The two most important determinants of a White person's absolute risk of melanoma are their country of residence and current age. Cancer registry data clearly show the enormous differences in melanoma incidence experienced by White populations living in Australia (39 × 10−5 for males and 30 × 10−5 for females), United States (17 × 10−5 for males and 12 × 10−5 for females), and United Kingdom (8 × 10−5 for males and 9 × 10−5 for females). Significant differences in melanoma incidence are apparent across the geographically dispersed populations of Australia and the United States, with highest rates observed among people living at lower latitudes. Moreover, this geographic component of a person's melanoma risk seems to be largely due to ambient sun exposure experienced in the first decades of life (15) and this may need to be incorporated into any refinements of the table. Age-specific risks of melanoma are also well defined from population data, increasing by ∼50% to 75% with each decade of age for both sexes.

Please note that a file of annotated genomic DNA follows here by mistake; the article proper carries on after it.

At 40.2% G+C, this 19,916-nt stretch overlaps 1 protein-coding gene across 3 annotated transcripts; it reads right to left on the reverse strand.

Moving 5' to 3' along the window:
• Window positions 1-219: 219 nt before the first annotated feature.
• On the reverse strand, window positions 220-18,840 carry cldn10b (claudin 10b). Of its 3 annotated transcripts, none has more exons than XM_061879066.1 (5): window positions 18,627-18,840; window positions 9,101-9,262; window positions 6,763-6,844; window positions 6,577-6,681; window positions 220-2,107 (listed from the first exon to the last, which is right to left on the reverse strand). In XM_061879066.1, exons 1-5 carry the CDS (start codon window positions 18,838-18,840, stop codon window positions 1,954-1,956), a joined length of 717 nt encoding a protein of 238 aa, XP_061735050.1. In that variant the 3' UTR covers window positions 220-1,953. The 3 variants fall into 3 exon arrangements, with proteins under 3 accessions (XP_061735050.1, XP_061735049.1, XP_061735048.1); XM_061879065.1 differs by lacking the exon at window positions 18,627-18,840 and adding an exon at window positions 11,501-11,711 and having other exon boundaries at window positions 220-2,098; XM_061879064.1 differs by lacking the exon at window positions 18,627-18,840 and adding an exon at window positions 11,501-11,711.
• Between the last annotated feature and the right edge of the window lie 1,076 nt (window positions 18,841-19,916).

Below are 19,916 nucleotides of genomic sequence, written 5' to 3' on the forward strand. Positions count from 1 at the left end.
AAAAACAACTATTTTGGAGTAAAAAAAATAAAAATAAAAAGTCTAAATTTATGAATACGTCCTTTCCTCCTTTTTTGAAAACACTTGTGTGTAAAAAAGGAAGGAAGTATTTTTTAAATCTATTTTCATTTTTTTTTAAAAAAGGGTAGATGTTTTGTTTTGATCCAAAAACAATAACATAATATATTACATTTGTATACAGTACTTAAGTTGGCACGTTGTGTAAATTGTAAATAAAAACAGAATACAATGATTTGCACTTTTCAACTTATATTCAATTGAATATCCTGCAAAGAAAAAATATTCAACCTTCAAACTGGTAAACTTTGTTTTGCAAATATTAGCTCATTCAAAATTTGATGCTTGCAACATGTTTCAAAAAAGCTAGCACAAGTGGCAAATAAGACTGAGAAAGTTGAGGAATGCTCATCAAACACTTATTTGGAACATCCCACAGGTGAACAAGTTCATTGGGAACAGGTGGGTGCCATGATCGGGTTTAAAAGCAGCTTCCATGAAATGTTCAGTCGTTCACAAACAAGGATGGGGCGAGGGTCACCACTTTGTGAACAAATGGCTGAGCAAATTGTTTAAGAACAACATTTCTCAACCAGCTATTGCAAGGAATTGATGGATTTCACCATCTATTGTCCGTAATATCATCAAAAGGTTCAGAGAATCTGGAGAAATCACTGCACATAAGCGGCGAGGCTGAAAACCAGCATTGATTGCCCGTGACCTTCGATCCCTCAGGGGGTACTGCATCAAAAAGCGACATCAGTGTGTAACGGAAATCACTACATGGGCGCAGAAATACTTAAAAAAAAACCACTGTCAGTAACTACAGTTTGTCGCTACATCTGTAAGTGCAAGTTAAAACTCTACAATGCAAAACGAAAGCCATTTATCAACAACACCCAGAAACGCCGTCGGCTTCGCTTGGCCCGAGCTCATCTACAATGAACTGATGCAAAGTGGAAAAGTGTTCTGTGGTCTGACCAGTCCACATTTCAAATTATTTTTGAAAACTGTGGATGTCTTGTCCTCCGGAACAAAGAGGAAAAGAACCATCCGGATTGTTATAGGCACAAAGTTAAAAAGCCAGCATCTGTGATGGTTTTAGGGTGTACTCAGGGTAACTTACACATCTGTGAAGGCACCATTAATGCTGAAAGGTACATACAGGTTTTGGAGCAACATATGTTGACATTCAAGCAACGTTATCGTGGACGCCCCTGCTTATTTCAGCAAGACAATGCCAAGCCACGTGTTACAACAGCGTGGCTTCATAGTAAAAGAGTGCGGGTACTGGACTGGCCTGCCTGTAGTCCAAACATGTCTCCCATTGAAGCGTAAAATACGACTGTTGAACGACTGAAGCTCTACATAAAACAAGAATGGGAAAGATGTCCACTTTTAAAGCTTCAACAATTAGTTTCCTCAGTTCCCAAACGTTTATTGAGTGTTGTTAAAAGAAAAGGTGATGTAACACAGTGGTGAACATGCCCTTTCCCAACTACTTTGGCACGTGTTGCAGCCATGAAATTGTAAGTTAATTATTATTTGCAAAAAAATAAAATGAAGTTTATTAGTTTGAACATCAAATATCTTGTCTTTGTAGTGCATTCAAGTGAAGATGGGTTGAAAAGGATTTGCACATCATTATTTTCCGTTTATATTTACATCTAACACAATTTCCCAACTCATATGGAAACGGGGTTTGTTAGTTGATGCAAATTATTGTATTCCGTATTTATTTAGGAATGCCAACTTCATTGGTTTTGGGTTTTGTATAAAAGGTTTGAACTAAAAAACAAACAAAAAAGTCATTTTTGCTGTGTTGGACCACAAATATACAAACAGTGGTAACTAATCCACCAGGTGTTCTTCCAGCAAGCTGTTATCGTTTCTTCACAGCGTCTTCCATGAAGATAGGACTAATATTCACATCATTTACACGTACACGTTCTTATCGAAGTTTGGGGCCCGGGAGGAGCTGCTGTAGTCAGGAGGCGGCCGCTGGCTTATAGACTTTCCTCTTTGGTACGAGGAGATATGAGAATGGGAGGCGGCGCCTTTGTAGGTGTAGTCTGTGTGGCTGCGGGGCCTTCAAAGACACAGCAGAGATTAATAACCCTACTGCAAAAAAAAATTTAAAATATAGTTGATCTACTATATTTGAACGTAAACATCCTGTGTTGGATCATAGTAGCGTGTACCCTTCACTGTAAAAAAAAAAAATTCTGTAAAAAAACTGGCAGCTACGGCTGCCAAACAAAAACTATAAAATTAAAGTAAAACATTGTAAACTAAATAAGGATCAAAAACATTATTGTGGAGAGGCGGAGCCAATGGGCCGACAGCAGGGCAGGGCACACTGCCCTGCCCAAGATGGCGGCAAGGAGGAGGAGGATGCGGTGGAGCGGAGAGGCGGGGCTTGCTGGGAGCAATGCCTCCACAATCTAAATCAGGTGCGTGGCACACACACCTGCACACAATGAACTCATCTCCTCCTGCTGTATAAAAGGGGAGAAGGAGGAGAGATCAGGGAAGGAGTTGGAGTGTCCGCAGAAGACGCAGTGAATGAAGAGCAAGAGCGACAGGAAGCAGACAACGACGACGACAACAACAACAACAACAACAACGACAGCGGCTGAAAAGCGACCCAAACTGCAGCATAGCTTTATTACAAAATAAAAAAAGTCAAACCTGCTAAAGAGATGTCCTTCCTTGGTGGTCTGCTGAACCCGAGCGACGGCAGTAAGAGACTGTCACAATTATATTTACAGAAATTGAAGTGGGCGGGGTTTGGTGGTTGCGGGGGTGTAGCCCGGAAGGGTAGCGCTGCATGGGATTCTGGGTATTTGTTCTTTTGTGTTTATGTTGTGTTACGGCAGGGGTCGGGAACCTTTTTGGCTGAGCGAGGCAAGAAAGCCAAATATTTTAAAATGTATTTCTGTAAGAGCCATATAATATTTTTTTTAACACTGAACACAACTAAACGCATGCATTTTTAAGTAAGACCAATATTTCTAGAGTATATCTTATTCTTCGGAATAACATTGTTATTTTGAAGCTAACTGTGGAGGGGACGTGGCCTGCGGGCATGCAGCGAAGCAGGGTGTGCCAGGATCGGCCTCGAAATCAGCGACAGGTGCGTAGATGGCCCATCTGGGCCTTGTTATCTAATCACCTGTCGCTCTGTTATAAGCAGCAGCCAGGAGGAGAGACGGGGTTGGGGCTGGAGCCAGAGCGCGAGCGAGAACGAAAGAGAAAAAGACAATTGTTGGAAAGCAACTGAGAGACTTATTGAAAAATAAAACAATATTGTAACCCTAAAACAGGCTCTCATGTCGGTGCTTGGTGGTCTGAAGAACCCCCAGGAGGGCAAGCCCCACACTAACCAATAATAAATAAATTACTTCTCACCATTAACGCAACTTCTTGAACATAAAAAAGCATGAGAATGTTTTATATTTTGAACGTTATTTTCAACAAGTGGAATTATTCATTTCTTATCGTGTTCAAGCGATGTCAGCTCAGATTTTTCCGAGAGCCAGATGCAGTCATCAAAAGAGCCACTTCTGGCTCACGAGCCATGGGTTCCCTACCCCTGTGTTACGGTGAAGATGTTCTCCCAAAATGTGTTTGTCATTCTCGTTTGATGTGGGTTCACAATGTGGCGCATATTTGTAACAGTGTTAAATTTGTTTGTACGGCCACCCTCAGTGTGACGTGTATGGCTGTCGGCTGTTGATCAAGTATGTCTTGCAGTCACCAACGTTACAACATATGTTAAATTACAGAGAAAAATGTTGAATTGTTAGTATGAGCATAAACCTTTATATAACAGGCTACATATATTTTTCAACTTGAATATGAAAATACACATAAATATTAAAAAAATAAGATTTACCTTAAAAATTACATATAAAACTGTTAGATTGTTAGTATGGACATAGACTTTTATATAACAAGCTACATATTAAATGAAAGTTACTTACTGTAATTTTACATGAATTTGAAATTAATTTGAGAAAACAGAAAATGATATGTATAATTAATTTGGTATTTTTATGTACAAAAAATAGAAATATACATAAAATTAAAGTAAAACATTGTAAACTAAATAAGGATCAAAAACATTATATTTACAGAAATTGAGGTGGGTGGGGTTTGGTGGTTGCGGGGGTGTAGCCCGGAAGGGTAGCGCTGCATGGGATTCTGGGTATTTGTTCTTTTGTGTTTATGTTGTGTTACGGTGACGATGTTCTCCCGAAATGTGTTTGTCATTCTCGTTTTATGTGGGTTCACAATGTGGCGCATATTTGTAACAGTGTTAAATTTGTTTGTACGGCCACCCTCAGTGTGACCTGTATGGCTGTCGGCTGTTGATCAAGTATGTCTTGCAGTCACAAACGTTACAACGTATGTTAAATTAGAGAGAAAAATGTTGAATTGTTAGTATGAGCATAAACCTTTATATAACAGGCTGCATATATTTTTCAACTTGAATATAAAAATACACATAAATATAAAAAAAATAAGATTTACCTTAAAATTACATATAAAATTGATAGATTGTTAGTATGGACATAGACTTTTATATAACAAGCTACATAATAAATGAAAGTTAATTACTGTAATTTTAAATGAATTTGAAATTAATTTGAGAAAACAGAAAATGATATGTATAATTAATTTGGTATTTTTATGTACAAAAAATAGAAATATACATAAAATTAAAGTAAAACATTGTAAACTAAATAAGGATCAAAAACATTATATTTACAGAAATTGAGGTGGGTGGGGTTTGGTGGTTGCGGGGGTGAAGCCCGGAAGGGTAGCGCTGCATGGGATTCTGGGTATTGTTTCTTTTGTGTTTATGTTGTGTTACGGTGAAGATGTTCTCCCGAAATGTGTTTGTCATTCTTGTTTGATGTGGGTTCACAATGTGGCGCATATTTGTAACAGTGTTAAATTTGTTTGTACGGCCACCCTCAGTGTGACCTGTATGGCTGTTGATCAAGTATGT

Of the remaining predictive factors, the largest and most consistently observed relative risks have been for people with numerous melanocytic nevi on their skin. Estimates vary somewhat across studies, but it seems reasonable to conclude that people with large numbers of melanocytic nevi are at up to 10-fold increased risks of melanoma compared with people who have very few nevi (16-21). For ease of use, we have used numbers of nevi on the upper limbs as an indicator of total nevus burden. Skin type, measured as skin color or skin reaction upon exposure to the sun, has also been consistently observed as an independent risk factor for melanoma, conferring about a doubling of risk for people with fair skin compared with olive skin in Caucasians (22).